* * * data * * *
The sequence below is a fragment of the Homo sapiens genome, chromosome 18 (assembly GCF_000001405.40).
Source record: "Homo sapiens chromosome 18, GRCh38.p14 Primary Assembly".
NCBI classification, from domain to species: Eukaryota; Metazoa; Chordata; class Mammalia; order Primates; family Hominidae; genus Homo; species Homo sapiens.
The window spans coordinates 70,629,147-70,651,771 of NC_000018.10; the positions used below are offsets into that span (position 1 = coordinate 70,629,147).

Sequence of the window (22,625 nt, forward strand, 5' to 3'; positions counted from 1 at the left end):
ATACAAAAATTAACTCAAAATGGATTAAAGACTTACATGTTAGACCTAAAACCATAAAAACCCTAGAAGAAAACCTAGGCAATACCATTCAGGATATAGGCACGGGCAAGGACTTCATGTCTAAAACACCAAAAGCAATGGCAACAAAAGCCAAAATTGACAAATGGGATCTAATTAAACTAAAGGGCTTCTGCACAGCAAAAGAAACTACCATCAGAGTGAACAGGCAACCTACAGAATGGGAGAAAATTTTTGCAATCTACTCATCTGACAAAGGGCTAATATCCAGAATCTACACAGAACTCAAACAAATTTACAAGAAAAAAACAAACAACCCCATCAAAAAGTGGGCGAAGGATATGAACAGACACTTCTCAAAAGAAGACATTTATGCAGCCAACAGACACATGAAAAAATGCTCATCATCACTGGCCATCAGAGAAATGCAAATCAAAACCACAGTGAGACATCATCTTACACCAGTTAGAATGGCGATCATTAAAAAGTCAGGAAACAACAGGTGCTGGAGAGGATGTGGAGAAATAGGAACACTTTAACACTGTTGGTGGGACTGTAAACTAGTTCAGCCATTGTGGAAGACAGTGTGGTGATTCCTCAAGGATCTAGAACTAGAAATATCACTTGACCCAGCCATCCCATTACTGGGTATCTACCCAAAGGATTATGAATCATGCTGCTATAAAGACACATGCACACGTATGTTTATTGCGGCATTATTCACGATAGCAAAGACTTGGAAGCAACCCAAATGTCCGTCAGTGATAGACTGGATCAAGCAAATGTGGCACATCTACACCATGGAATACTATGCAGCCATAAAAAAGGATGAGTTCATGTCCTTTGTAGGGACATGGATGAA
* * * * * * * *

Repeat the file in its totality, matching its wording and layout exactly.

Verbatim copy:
The sequence below is a fragment of the Homo sapiens genome, chromosome 18 (assembly GCF_000001405.40).
Source record: "Homo sapiens chromosome 18, GRCh38.p14 Primary Assembly".
NCBI classification, from domain to species: Eukaryota; Metazoa; Chordata; class Mammalia; order Primates; family Hominidae; genus Homo; species Homo sapiens.
The window spans coordinates 70,629,147-70,651,771 of NC_000018.10; the positions used below are offsets into that span (position 1 = coordinate 70,629,147).

Sequence of the window (22,625 nt, forward strand, 5' to 3'; positions counted from 1 at the left end):
ATACAAAAATTAACTCAAAATGGATTAAAGACTTACATGTTAGACCTAAAACCATAAAAACCCTAGAAGAAAACCTAGGCAATACCATTCAGGATATAGGCACGGGCAAGGACTTCATGTCTAAAACACCAAAAGCAATGGCAACAAAAGCCAAAATTGACAAATGGGATCTAATTAAACTAAAGGGCTTCTGCACAGCAAAAGAAACTACCATCAGAGTGAACAGGCAACCTACAGAATGGGAGAAAATTTTTGCAATCTACTCATCTGACAAAGGGCTAATATCCAGAATCTACACAGAACTCAAACAAATTTACAAGAAAAAAACAAACAACCCCATCAAAAAGTGGGCGAAGGATATGAACAGACACTTCTCAAAAGAAGACATTTATGCAGCCAACAGACACATGAAAAAATGCTCATCATCACTGGCCATCAGAGAAATGCAAATCAAAACCACAGTGAGACATCATCTTACACCAGTTAGAATGGCGATCATTAAAAAGTCAGGAAACAACAGGTGCTGGAGAGGATGTGGAGAAATAGGAACACTTTAACACTGTTGGTGGGACTGTAAACTAGTTCAGCCATTGTGGAAGACAGTGTGGTGATTCCTCAAGGATCTAGAACTAGAAATATCACTTGACCCAGCCATCCCATTACTGGGTATCTACCCAAAGGATTATGAATCATGCTGCTATAAAGACACATGCACACGTATGTTTATTGCGGCATTATTCACGATAGCAAAGACTTGGAAGCAACCCAAATGTCCGTCAGTGATAGACTGGATCAAGCAAATGTGGCACATCTACACCATGGAATACTATGCAGCCATAAAAAAGGATGAGTTCATGTCCTTTGTAGGGACATGGATGAA